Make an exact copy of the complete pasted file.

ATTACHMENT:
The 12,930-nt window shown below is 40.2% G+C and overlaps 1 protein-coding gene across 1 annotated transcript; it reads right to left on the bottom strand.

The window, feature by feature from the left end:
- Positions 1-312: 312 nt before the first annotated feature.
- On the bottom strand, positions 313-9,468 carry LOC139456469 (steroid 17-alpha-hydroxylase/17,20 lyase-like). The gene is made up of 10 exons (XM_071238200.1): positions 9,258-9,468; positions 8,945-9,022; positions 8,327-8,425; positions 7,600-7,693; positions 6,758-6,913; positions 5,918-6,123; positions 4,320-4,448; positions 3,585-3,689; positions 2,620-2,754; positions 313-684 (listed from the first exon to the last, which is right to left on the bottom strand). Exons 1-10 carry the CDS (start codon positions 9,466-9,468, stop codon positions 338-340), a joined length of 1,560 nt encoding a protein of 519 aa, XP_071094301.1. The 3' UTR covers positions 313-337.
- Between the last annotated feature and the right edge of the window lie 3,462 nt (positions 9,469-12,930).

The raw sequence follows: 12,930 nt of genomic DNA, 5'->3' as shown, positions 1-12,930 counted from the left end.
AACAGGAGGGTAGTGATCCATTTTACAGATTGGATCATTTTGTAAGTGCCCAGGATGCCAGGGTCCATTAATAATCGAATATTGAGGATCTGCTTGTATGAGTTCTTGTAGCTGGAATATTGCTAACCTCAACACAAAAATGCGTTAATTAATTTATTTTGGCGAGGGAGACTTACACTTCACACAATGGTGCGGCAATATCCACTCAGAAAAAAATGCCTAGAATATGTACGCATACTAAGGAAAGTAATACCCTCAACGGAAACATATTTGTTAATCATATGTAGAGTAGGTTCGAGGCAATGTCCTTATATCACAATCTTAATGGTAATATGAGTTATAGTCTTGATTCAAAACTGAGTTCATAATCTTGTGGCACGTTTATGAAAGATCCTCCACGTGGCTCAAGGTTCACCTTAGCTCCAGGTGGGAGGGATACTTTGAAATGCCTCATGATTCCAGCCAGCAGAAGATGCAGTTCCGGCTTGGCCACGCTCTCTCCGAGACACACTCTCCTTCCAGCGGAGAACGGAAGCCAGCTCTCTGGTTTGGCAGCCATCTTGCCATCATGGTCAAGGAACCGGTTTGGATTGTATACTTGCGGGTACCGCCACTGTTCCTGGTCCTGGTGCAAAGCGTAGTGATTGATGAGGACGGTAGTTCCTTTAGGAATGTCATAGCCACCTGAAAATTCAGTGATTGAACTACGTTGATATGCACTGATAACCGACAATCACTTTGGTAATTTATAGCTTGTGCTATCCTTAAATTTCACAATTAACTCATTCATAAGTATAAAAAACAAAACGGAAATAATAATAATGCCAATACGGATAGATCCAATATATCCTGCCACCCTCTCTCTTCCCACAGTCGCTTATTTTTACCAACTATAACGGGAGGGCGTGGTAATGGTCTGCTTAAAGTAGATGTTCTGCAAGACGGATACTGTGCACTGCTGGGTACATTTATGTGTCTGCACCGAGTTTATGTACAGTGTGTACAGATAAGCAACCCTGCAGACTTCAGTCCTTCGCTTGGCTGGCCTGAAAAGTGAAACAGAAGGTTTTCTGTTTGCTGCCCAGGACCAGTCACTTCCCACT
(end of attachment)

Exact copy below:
The 12,930-nt window shown below is 40.2% G+C and overlaps 1 protein-coding gene across 1 annotated transcript; it reads right to left on the bottom strand.

The window, feature by feature from the left end:
- Positions 1-312: 312 nt before the first annotated feature.
- On the bottom strand, positions 313-9,468 carry LOC139456469 (steroid 17-alpha-hydroxylase/17,20 lyase-like). The gene is made up of 10 exons (XM_071238200.1): positions 9,258-9,468; positions 8,945-9,022; positions 8,327-8,425; positions 7,600-7,693; positions 6,758-6,913; positions 5,918-6,123; positions 4,320-4,448; positions 3,585-3,689; positions 2,620-2,754; positions 313-684 (listed from the first exon to the last, which is right to left on the bottom strand). Exons 1-10 carry the CDS (start codon positions 9,466-9,468, stop codon positions 338-340), a joined length of 1,560 nt encoding a protein of 519 aa, XP_071094301.1. The 3' UTR covers positions 313-337.
- Between the last annotated feature and the right edge of the window lie 3,462 nt (positions 9,469-12,930).

The raw sequence follows: 12,930 nt of genomic DNA, 5'->3' as shown, positions 1-12,930 counted from the left end.
AACAGGAGGGTAGTGATCCATTTTACAGATTGGATCATTTTGTAAGTGCCCAGGATGCCAGGGTCCATTAATAATCGAATATTGAGGATCTGCTTGTATGAGTTCTTGTAGCTGGAATATTGCTAACCTCAACACAAAAATGCGTTAATTAATTTATTTTGGCGAGGGAGACTTACACTTCACACAATGGTGCGGCAATATCCACTCAGAAAAAAATGCCTAGAATATGTACGCATACTAAGGAAAGTAATACCCTCAACGGAAACATATTTGTTAATCATATGTAGAGTAGGTTCGAGGCAATGTCCTTATATCACAATCTTAATGGTAATATGAGTTATAGTCTTGATTCAAAACTGAGTTCATAATCTTGTGGCACGTTTATGAAAGATCCTCCACGTGGCTCAAGGTTCACCTTAGCTCCAGGTGGGAGGGATACTTTGAAATGCCTCATGATTCCAGCCAGCAGAAGATGCAGTTCCGGCTTGGCCACGCTCTCTCCGAGACACACTCTCCTTCCAGCGGAGAACGGAAGCCAGCTCTCTGGTTTGGCAGCCATCTTGCCATCATGGTCAAGGAACCGGTTTGGATTGTATACTTGCGGGTACCGCCACTGTTCCTGGTCCTGGTGCAAAGCGTAGTGATTGATGAGGACGGTAGTTCCTTTAGGAATGTCATAGCCACCTGAAAATTCAGTGATTGAACTACGTTGATATGCACTGATAACCGACAATCACTTTGGTAATTTATAGCTTGTGCTATCCTTAAATTTCACAATTAACTCATTCATAAGTATAAAAAACAAAACGGAAATAATAATAATGCCAATACGGATAGATCCAATATATCCTGCCACCCTCTCTCTTCCCACAGTCGCTTATTTTTACCAACTATAACGGGAGGGCGTGGTAATGGTCTGCTTAAAGTAGATGTTCTGCAAGACGGATACTGTGCACTGCTGGGTACATTTATGTGTCTGCACCGAGTTTATGTACAGTGTGTACAGATAAGCAACCCTGCAGACTTCAGTCCTTCGCTTGGCTGGCCTGAAAAGTGAAACAGAAGGTTTTCTGTTTGCTGCCCAGGACCAGTCACTTCCCACT